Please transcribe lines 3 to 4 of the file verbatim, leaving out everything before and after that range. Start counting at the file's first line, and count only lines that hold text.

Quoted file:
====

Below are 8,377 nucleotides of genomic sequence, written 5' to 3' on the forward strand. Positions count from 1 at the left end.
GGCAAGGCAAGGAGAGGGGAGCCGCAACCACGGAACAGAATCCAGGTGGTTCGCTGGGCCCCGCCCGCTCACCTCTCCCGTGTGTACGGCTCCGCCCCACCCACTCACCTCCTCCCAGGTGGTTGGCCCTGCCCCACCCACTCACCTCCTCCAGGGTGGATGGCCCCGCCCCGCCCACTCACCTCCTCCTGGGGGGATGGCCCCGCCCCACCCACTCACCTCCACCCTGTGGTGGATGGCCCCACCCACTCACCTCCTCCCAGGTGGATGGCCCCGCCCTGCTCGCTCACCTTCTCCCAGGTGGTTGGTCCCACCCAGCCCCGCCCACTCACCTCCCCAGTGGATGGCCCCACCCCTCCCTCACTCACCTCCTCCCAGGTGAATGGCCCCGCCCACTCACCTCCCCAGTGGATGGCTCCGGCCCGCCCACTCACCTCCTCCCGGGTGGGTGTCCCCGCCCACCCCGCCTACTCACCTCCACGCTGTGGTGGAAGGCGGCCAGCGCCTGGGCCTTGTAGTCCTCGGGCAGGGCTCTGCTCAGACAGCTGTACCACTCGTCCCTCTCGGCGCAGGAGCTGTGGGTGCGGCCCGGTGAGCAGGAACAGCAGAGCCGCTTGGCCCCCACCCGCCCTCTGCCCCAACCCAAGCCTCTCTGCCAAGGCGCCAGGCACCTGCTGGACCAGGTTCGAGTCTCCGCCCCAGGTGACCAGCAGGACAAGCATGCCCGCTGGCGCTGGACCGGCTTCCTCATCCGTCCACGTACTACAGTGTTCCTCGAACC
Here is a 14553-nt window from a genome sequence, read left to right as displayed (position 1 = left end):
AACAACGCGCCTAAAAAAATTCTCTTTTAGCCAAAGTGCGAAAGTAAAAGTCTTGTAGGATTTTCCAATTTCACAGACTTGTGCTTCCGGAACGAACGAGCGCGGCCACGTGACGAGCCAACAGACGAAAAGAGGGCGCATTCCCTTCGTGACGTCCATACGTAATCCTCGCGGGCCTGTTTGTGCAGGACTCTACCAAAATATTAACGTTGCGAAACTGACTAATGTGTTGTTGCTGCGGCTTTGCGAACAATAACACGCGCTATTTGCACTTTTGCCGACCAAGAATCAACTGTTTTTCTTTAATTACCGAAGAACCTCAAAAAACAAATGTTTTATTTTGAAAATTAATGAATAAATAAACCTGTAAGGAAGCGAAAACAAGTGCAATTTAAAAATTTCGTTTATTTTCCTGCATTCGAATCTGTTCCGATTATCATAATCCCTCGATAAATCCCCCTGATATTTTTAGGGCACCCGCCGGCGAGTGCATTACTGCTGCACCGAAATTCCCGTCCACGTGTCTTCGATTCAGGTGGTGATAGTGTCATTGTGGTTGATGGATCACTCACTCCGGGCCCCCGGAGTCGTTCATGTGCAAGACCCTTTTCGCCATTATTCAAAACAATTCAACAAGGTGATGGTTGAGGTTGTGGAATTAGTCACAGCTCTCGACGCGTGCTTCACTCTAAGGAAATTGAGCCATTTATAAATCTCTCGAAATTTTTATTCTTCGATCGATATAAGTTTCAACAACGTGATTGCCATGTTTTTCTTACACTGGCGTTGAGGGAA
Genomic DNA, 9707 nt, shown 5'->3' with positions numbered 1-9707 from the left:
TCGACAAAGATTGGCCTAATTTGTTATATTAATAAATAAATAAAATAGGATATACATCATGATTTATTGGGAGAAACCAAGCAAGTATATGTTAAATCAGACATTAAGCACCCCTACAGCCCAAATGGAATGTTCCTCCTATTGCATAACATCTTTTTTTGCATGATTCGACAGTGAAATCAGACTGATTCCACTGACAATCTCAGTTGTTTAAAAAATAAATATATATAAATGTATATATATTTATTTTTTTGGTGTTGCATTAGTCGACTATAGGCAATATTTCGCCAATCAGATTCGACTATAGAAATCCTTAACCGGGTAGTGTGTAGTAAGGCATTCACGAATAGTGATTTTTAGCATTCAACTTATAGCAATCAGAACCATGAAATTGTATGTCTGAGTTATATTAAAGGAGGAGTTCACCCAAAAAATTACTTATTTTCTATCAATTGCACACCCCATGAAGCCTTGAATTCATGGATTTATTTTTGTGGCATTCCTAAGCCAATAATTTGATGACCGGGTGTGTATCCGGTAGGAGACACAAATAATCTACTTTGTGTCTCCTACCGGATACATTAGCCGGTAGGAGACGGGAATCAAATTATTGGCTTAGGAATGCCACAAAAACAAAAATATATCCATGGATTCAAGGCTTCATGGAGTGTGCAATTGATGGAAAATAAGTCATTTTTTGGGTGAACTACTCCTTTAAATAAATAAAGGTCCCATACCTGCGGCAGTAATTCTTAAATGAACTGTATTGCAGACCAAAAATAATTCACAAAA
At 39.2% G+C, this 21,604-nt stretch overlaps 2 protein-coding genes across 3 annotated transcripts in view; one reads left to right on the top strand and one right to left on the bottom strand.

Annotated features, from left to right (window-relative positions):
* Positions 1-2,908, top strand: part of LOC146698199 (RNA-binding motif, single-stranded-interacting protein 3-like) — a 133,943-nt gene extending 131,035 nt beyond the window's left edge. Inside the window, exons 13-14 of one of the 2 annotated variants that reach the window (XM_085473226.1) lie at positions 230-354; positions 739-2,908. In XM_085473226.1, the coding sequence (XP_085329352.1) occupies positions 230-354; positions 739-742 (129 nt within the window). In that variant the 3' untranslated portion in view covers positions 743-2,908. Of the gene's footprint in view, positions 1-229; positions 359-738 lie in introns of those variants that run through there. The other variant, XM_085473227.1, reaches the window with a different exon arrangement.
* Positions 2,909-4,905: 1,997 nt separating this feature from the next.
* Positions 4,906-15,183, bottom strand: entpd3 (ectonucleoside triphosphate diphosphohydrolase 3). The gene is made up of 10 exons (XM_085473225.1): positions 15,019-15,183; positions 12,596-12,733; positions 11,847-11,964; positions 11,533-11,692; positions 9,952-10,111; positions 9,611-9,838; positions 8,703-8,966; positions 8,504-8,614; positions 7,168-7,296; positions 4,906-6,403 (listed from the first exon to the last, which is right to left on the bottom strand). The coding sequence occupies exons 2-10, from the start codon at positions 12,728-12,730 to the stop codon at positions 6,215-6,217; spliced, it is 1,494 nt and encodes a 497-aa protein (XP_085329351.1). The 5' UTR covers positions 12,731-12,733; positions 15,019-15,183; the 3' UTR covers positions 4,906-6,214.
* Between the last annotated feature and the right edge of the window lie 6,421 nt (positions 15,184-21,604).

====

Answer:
Here is a 14553-nt window from a genome sequence, read left to right as displayed (position 1 = left end):
AACAACGCGCCTAAAAAAATTCTCTTTTAGCCAAAGTGCGAAAGTAAAAGTCTTGTAGGATTTTCCAATTTCACAGACTTGTGCTTCCGGAACGAACGAGCGCGGCCACGTGACGAGCCAACAGACGAAAAGAGGGCGCATTCCCTTCGTGACGTCCATACGTAATCCTCGCGGGCCTGTTTGTGCAGGACTCTACCAAAATATTAACGTTGCGAAACTGACTAATGTGTTGTTGCTGCGGCTTTGCGAACAATAACACGCGCTATTTGCACTTTTGCCGACCAAGAATCAACTGTTTTTCTTTAATTACCGAAGAACCTCAAAAAACAAATGTTTTATTTTGAAAATTAATGAATAAATAAACCTGTAAGGAAGCGAAAACAAGTGCAATTTAAAAATTTCGTTTATTTTCCTGCATTCGAATCTGTTCCGATTATCATAATCCCTCGATAAATCCCCCTGATATTTTTAGGGCACCCGCCGGCGAGTGCATTACTGCTGCACCGAAATTCCCGTCCACGTGTCTTCGATTCAGGTGGTGATAGTGTCATTGTGGTTGATGGATCACTCACTCCGGGCCCCCGGAGTCGTTCATGTGCAAGACCCTTTTCGCCATTATTCAAAACAATTCAACAAGGTGATGGTTGAGGTTGTGGAATTAGTCACAGCTCTCGACGCGTGCTTCACTCTAAGGAAATTGAGCCATTTATAAATCTCTCGAAATTTTTATTCTTCGATCGATATAAGTTTCAACAACGTGATTGCCATGTTTTTCTTACACTGGCGTTGAGGGAA